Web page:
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Topic: Service Updates

Spectre and Meltdown CPU Vulnerabilities: What are they?

This week, we learned that billions of the microprocessors (CPUs) in existence today contain a flaw that could allow data and instructions to be monitored by an outside listener, as they are being processed. Affected CPUs are found in hardware devices ranging from smart phones, to PCs, to cloud infrastructures the size of a datacenter. The vulnerabilities are called Spectre and Meltdown, due to how each interacts with the CPU.

In plain English, for affected devices, a programmer (an attacker) could write a program that eavesdrops on a device as it processes data. Once uploaded to a device, it could listen in on the data and transmit it back to the attacker.

Unlike malware, which typically is unknowingly installed during an active user’s session, the Spectre and Meltdown vulnerabilities occur separate from the active user’s session, literally sampling and listening in on the data outside of the virtual programming space. Compare it to wiretapping, but at the bridge point between a CPU’s hardware and how it manages instructions.

The vulnerabilities take place in a way that would never be visible to the data owner or any portion of the programming space handling the data. Because the vulnerabilities exist at the hardware level, operating systems, which run firewall, security, and anti-virus services, would have no ability to prevent such intrusions.

If loaded onto your smartphone, consider that emails, messages, photographs — pretty much all of the data on your device — could theoretically be monitored without you or your phone’s operating system having any clue it was occurring. Now imagine it on a larger scale, such as with a cloud hosting service. With these vulnerabilities, customer data could be obtained, passwords and credit card information copied, and entire social media accounts compromised, all without a hint of anything awry. That’s what is so alarming.

And that leads me to a point regarding our stance on cloud hosting. Cloud has its use, but unless you’re looking at uncontrollable scalability concerns, in our opinion, the risks outweigh benefits. Since its advent, cloud hosting has concerned us due to the level of integration and reliance that both data and hardware share with one another. Your business might be located in Oregon, but your data could also be stored in New York, or Sweden, or Thailand, or all four places, wherever the cloud determined your data should be stored. And, your data neighbors in each of those places could be up to no good. Should there be a lapse in security, as with Spectre and Meltdown, the keys to the entire kingdom could effectively be handed over, all of your data obtained, and no way to know of or prove it.

And now, those concerns are a reality. Cloud computing takes advantage of pooled computer resources that are shared between users (tenants). With these vulnerabilities, one of those tenants could be an attacker, and simply implement their programs throughout cloud platforms, each snooping on countless other customers’ data. In several industry articles we’ve read, cloud hosting has been noted as the platform of greatest concern.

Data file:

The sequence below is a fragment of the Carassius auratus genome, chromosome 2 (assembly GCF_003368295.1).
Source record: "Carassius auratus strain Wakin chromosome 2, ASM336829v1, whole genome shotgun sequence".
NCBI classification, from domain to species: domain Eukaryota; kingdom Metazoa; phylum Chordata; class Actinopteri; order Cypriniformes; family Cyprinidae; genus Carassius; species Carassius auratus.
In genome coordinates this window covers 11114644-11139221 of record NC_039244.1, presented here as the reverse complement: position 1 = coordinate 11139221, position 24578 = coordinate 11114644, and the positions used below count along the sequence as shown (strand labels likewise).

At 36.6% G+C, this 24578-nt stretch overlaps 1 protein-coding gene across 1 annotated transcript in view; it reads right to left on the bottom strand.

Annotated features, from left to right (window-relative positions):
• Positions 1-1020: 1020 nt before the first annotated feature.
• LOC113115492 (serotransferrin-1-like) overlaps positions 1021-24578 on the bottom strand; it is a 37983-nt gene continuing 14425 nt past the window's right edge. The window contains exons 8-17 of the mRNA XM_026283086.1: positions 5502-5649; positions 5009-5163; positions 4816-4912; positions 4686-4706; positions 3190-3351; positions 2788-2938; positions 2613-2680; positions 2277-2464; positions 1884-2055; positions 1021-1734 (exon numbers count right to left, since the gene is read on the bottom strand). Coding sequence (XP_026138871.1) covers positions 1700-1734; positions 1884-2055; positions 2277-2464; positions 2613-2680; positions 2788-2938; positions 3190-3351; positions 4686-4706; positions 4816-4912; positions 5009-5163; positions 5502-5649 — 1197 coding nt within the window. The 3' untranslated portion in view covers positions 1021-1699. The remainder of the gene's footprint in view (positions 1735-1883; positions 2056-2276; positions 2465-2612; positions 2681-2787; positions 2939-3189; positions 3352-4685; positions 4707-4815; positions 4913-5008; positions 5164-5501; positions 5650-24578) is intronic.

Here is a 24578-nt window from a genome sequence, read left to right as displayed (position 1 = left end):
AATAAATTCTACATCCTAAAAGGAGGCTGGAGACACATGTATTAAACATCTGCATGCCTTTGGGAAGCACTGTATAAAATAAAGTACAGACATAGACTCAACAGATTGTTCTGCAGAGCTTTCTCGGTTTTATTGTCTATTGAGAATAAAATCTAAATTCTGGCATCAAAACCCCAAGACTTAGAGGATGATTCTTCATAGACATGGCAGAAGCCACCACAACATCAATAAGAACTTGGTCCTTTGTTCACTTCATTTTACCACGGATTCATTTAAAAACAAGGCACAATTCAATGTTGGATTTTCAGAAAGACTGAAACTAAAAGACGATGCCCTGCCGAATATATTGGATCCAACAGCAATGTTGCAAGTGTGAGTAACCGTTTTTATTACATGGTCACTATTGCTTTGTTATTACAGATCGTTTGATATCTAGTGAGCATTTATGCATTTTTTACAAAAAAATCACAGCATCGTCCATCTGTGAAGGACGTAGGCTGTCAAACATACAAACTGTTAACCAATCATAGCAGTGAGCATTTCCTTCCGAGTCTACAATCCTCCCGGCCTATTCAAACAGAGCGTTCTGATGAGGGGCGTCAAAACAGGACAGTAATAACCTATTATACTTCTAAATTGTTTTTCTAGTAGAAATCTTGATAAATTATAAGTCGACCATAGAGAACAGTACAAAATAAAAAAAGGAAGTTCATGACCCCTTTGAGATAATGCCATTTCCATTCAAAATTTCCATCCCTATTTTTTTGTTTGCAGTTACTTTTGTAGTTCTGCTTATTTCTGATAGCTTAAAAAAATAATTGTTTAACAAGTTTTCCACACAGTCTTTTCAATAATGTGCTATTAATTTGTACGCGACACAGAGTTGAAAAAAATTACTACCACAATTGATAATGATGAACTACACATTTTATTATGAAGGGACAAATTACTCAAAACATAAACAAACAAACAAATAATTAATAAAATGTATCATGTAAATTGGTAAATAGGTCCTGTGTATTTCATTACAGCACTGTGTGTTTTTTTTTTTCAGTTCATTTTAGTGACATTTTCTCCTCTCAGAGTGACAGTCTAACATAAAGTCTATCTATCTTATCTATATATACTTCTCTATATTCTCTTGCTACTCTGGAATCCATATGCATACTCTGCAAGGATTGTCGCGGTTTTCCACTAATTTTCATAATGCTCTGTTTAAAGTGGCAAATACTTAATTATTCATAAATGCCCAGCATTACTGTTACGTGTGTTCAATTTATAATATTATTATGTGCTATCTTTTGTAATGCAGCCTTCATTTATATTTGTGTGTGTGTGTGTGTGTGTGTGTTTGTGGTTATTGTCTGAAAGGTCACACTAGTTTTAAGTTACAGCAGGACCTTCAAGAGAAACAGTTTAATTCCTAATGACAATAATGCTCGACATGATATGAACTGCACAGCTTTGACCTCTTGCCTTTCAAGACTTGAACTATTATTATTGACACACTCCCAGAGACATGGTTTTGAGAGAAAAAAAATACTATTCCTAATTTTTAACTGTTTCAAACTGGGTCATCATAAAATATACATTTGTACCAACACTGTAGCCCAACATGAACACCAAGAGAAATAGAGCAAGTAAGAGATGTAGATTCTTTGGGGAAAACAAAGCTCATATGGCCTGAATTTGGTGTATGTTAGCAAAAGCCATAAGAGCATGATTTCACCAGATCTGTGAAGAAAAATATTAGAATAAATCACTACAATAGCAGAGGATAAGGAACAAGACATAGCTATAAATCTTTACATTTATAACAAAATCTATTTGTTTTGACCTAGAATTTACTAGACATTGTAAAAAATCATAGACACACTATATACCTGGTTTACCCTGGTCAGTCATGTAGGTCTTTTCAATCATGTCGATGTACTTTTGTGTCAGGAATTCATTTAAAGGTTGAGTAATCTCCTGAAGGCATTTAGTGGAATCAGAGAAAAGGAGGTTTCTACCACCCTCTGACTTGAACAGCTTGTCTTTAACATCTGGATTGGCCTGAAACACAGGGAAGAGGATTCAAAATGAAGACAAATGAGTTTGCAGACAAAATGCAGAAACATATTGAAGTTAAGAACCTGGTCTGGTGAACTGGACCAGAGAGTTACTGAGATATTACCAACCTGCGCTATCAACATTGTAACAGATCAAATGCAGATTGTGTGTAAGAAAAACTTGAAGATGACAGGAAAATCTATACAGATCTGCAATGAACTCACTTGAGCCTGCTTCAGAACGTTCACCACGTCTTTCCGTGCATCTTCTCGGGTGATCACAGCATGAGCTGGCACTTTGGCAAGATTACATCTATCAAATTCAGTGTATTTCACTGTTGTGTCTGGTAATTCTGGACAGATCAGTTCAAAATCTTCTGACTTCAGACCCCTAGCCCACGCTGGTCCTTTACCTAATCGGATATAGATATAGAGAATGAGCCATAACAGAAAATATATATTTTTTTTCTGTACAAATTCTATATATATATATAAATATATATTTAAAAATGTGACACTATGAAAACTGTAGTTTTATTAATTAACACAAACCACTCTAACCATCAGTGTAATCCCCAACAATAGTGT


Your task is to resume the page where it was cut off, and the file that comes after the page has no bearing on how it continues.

As a customer of Canvas Host, what we want you to know that while we are concerned about the potential impacts of these vulnerabilities, at this time we are confident your data is safe. None of your data is hosted in a cloud environment, and we carefully vet all customers in our network. Though we cannot guarantee your data is entirely safe from these vulnerabilities, through our business operations we have already taken many steps to protect you.

Patches for the vulnerability are already being finalized and released for most active operating systems. It has been noted that at least initially, the patches may cause as much as a 30% slow-down in CPU performance. This could considerably impact all data processing services, including hosting provider platforms like those we use.

We are actively monitoring our software vendors’ communications and are awaiting release of the patches. We will thoroughly test them before rolling them out to all of our hosting platforms, and will communicating directly with all of our dedicated customers to arrange for times when the patches can be rolled out to those systems, as well.

If you have any questions or concerns, please contact us and we’ll be happy to address them as best we can.

Thank you,

David Anderson, Owner

Sources:

https://access.redhat.com/security/vulnerabilities/speculativeexecution

https://meltdownattack.com/#faq-why-spectre

Spectre and Meltdown logo credits:

Natascha Eibl, Graz University of Technology


Canvas Host selected as a 2017 Best for the World B Corporation

FOR IMMEDIATE RELEASE

September 12, 2017

Portland, Oregon — Canvas Host has been selected from among its B Corporation peers as a 2017 Best for the World honoree, as a Service Provider with Minor Environmental Footprint for the Long Term.

Certified B Corporation were evaluated and selected based on areas of impact, including: Best For Workers, Best For Community, Best For Customers, Best For The Environment, Best For The Long Term, and Best For The World: Changemakers.

A total of 846 businesses across 52 industries from 48 countries were recognized on the full list:
https://bthechange.com/the-2017-best-for-the-world-honorees-9412ab4a64f0

“We’re thrilled to have been selected as a Best for the World company”, said David Anderson, owner. “We intentionally operate our company to bring benefit to our team, our customers, our community, and the environment. B Corporation values are in our company’s blood. We can’t imagine doing business any other way. It’s such a huge honor to have made this list, and we intend to answer the challenge to continually impact our world in a positive way, for the Long Term.”